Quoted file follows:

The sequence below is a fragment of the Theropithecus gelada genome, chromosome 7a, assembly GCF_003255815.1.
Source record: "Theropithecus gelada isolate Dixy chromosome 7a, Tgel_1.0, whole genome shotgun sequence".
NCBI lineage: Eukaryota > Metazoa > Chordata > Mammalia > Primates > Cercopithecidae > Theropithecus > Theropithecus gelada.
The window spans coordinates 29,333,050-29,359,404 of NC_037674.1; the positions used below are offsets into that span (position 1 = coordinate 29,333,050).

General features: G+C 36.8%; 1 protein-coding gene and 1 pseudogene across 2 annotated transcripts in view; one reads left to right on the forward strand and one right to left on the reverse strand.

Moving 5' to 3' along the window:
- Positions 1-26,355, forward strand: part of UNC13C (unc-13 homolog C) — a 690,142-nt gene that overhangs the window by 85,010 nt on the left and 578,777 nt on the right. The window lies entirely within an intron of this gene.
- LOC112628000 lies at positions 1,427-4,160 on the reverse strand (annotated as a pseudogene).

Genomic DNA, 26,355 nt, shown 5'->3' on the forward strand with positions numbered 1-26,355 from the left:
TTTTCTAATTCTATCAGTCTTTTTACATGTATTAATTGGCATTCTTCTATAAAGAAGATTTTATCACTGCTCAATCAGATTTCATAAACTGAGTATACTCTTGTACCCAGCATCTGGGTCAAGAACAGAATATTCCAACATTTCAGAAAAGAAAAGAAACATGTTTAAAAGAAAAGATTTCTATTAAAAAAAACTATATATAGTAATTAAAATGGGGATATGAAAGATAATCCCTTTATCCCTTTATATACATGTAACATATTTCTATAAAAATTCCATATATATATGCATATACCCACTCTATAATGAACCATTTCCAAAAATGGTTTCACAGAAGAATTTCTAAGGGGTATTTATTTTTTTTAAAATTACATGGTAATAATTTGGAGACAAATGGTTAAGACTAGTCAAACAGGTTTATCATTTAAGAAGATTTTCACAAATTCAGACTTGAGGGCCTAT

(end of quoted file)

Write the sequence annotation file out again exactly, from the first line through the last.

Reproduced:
The sequence below is a fragment of the Theropithecus gelada genome, chromosome 7a, assembly GCF_003255815.1.
Source record: "Theropithecus gelada isolate Dixy chromosome 7a, Tgel_1.0, whole genome shotgun sequence".
NCBI lineage: Eukaryota > Metazoa > Chordata > Mammalia > Primates > Cercopithecidae > Theropithecus > Theropithecus gelada.
The window spans coordinates 29,333,050-29,359,404 of NC_037674.1; the positions used below are offsets into that span (position 1 = coordinate 29,333,050).

General features: G+C 36.8%; 1 protein-coding gene and 1 pseudogene across 2 annotated transcripts in view; one reads left to right on the forward strand and one right to left on the reverse strand.

Moving 5' to 3' along the window:
- Positions 1-26,355, forward strand: part of UNC13C (unc-13 homolog C) — a 690,142-nt gene that overhangs the window by 85,010 nt on the left and 578,777 nt on the right. The window lies entirely within an intron of this gene.
- LOC112628000 lies at positions 1,427-4,160 on the reverse strand (annotated as a pseudogene).

Genomic DNA, 26,355 nt, shown 5'->3' on the forward strand with positions numbered 1-26,355 from the left:
TTTTCTAATTCTATCAGTCTTTTTACATGTATTAATTGGCATTCTTCTATAAAGAAGATTTTATCACTGCTCAATCAGATTTCATAAACTGAGTATACTCTTGTACCCAGCATCTGGGTCAAGAACAGAATATTCCAACATTTCAGAAAAGAAAAGAAACATGTTTAAAAGAAAAGATTTCTATTAAAAAAAACTATATATAGTAATTAAAATGGGGATATGAAAGATAATCCCTTTATCCCTTTATATACATGTAACATATTTCTATAAAAATTCCATATATATATGCATATACCCACTCTATAATGAACCATTTCCAAAAATGGTTTCACAGAAGAATTTCTAAGGGGTATTTATTTTTTTTAAAATTACATGGTAATAATTTGGAGACAAATGGTTAAGACTAGTCAAACAGGTTTATCATTTAAGAAGATTTTCACAAATTCAGACTTGAGGGCCTAT